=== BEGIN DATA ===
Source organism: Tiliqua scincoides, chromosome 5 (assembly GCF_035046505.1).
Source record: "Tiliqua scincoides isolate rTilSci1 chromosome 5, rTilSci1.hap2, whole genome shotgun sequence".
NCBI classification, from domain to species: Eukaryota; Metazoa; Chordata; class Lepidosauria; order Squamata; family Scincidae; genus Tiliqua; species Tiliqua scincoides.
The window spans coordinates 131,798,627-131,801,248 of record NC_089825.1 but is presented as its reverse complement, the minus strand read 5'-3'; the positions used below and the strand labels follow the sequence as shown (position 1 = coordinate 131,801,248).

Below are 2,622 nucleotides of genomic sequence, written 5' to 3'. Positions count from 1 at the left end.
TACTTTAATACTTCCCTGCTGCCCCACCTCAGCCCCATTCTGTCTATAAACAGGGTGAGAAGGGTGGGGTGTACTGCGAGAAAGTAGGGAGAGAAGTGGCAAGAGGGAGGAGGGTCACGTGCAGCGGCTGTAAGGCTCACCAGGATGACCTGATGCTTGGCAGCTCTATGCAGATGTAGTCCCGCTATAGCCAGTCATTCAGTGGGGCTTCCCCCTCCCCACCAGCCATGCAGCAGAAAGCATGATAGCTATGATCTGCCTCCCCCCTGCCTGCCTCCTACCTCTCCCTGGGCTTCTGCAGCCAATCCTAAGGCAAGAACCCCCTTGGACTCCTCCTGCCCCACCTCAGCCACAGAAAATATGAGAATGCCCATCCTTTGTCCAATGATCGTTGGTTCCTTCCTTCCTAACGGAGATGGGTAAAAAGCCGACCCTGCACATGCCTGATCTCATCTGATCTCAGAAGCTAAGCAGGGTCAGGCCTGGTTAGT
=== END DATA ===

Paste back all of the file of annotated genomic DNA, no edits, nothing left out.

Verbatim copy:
Source organism: Tiliqua scincoides, chromosome 5 (assembly GCF_035046505.1).
Source record: "Tiliqua scincoides isolate rTilSci1 chromosome 5, rTilSci1.hap2, whole genome shotgun sequence".
NCBI classification, from domain to species: Eukaryota; Metazoa; Chordata; class Lepidosauria; order Squamata; family Scincidae; genus Tiliqua; species Tiliqua scincoides.
The window spans coordinates 131,798,627-131,801,248 of record NC_089825.1 but is presented as its reverse complement, the minus strand read 5'-3'; the positions used below and the strand labels follow the sequence as shown (position 1 = coordinate 131,801,248).

Below are 2,622 nucleotides of genomic sequence, written 5' to 3'. Positions count from 1 at the left end.
TACTTTAATACTTCCCTGCTGCCCCACCTCAGCCCCATTCTGTCTATAAACAGGGTGAGAAGGGTGGGGTGTACTGCGAGAAAGTAGGGAGAGAAGTGGCAAGAGGGAGGAGGGTCACGTGCAGCGGCTGTAAGGCTCACCAGGATGACCTGATGCTTGGCAGCTCTATGCAGATGTAGTCCCGCTATAGCCAGTCATTCAGTGGGGCTTCCCCCTCCCCACCAGCCATGCAGCAGAAAGCATGATAGCTATGATCTGCCTCCCCCCTGCCTGCCTCCTACCTCTCCCTGGGCTTCTGCAGCCAATCCTAAGGCAAGAACCCCCTTGGACTCCTCCTGCCCCACCTCAGCCACAGAAAATATGAGAATGCCCATCCTTTGTCCAATGATCGTTGGTTCCTTCCTTCCTAACGGAGATGGGTAAAAAGCCGACCCTGCACATGCCTGATCTCATCTGATCTCAGAAGCTAAGCAGGGTCAGGCCTGGTTAGT